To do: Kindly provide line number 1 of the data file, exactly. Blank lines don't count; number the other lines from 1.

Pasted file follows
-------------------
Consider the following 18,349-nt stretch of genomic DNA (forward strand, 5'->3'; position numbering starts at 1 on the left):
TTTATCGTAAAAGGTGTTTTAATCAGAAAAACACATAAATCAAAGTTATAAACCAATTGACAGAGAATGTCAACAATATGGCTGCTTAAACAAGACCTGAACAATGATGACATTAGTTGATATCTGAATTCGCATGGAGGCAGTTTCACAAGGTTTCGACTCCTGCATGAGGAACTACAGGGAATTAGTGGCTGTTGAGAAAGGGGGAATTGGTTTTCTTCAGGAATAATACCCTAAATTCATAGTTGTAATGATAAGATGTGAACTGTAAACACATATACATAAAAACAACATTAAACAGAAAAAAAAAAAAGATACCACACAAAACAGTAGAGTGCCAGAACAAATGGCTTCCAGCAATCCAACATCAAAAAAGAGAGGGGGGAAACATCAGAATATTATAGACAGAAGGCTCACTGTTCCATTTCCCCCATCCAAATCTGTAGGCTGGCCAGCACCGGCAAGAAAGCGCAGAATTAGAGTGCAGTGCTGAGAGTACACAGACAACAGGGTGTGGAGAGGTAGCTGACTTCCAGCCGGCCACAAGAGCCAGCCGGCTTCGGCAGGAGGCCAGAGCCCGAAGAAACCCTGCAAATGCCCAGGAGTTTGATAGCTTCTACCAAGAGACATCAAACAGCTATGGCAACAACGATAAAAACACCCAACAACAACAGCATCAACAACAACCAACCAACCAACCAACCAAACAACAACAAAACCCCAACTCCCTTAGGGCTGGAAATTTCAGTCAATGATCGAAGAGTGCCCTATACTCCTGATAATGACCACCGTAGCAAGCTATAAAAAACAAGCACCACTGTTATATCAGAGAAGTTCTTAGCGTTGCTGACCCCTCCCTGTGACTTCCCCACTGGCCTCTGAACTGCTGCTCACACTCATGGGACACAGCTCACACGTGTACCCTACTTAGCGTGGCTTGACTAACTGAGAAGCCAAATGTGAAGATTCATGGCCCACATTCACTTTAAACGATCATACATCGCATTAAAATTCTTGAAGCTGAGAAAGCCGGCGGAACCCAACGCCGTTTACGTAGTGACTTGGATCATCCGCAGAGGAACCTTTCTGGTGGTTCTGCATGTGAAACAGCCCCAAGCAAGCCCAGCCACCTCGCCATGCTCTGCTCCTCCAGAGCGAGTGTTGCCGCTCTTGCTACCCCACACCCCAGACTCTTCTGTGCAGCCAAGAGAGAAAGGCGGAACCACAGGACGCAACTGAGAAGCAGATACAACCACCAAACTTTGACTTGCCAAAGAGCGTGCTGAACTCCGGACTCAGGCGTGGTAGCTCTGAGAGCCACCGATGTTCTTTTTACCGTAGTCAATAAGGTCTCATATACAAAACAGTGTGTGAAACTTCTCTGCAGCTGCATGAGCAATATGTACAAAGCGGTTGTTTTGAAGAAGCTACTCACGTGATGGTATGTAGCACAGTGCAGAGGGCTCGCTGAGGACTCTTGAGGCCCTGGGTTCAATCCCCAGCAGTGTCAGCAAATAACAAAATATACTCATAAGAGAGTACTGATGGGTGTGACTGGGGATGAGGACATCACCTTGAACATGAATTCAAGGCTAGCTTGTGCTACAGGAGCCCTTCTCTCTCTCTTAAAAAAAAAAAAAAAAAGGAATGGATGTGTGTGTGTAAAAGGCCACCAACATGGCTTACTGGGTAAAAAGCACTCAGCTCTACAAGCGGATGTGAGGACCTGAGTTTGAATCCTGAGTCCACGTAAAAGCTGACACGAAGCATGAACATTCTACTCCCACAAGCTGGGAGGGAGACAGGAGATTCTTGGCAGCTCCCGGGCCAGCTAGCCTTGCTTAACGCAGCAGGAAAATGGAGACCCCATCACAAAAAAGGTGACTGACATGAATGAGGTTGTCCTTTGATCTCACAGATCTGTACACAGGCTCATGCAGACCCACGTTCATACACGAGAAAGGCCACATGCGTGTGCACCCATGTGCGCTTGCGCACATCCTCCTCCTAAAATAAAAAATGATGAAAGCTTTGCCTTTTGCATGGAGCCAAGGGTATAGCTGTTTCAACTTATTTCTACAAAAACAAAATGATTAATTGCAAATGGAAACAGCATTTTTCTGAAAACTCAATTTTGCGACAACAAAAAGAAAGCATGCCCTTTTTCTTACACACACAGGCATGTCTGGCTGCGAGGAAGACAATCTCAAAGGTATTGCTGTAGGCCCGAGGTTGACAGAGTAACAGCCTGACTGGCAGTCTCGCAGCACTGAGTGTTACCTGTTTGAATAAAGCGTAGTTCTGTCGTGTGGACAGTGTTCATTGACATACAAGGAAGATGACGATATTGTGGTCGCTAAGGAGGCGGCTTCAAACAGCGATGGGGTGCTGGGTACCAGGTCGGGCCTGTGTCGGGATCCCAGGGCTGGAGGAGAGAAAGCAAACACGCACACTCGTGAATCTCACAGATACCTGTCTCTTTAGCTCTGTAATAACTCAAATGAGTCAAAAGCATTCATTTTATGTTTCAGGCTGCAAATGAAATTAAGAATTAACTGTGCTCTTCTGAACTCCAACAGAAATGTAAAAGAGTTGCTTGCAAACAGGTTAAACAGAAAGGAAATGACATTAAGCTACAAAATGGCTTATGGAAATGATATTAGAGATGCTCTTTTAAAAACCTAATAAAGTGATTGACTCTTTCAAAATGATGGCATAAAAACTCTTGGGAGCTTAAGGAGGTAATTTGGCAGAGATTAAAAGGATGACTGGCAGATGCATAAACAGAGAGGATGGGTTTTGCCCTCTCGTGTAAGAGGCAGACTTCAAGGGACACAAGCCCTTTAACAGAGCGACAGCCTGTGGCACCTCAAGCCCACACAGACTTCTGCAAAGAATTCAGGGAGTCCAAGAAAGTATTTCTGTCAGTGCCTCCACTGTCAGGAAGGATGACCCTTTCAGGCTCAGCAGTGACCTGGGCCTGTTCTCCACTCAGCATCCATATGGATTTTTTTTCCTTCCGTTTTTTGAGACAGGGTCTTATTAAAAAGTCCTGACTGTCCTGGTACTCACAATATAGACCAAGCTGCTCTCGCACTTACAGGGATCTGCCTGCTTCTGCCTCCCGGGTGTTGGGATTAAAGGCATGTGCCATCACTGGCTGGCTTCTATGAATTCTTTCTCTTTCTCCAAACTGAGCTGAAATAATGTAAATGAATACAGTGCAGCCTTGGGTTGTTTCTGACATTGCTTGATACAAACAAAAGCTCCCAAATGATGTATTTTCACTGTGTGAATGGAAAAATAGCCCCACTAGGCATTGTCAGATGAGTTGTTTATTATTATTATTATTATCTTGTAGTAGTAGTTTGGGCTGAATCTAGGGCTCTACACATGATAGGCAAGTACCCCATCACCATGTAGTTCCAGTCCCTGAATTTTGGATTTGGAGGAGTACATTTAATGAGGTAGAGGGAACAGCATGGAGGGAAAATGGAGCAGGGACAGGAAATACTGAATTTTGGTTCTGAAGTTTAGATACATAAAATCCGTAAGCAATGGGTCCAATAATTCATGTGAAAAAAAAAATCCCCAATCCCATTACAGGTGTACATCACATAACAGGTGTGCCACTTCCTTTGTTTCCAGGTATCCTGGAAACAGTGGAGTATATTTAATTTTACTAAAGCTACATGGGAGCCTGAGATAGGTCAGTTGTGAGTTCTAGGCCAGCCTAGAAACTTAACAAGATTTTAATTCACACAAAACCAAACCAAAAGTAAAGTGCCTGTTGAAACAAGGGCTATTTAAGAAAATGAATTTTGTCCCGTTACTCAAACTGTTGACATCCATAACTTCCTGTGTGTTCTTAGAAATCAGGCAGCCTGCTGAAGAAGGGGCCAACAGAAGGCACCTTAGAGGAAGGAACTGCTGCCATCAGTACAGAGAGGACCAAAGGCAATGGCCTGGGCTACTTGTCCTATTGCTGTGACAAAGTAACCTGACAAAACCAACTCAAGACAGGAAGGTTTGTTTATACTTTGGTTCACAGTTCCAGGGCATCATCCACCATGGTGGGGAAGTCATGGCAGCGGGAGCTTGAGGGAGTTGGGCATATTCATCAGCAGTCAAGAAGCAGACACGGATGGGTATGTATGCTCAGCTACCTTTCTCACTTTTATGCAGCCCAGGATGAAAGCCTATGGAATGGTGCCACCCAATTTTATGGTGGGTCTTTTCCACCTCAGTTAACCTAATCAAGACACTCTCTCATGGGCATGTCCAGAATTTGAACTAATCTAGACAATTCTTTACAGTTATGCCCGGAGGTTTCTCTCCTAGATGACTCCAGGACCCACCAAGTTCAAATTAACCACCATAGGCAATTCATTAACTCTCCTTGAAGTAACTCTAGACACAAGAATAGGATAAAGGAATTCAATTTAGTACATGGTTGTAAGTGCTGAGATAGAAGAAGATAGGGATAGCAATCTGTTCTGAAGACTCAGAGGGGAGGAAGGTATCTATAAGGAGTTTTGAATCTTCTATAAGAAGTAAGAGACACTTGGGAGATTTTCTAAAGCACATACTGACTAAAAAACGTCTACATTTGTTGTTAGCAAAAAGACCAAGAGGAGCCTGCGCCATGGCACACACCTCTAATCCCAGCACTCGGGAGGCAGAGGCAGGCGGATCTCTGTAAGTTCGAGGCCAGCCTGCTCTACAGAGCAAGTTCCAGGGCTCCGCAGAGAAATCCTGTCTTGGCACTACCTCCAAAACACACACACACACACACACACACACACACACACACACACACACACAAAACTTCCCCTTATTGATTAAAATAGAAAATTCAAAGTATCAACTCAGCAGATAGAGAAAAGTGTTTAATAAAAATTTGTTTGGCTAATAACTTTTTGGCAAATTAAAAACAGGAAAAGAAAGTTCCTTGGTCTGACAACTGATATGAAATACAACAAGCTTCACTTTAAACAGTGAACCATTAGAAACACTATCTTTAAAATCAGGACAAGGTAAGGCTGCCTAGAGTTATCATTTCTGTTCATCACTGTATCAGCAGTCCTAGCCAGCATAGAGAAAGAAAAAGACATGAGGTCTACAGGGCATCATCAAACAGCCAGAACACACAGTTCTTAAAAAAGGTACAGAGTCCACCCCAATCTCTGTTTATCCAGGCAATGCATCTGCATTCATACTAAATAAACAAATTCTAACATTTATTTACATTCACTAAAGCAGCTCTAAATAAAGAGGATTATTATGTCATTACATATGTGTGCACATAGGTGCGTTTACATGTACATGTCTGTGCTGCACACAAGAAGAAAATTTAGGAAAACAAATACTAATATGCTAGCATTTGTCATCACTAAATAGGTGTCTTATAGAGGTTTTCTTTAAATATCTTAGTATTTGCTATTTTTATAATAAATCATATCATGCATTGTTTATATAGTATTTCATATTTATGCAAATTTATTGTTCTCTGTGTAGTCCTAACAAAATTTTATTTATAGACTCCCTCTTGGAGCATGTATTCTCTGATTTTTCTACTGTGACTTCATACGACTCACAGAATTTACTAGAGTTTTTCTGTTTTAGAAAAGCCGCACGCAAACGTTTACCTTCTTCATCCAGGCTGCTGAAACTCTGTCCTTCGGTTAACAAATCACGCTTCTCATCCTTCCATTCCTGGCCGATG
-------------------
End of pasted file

Consider the following 18,349-nt stretch of genomic DNA (forward strand, 5'->3'; position numbering starts at 1 on the left):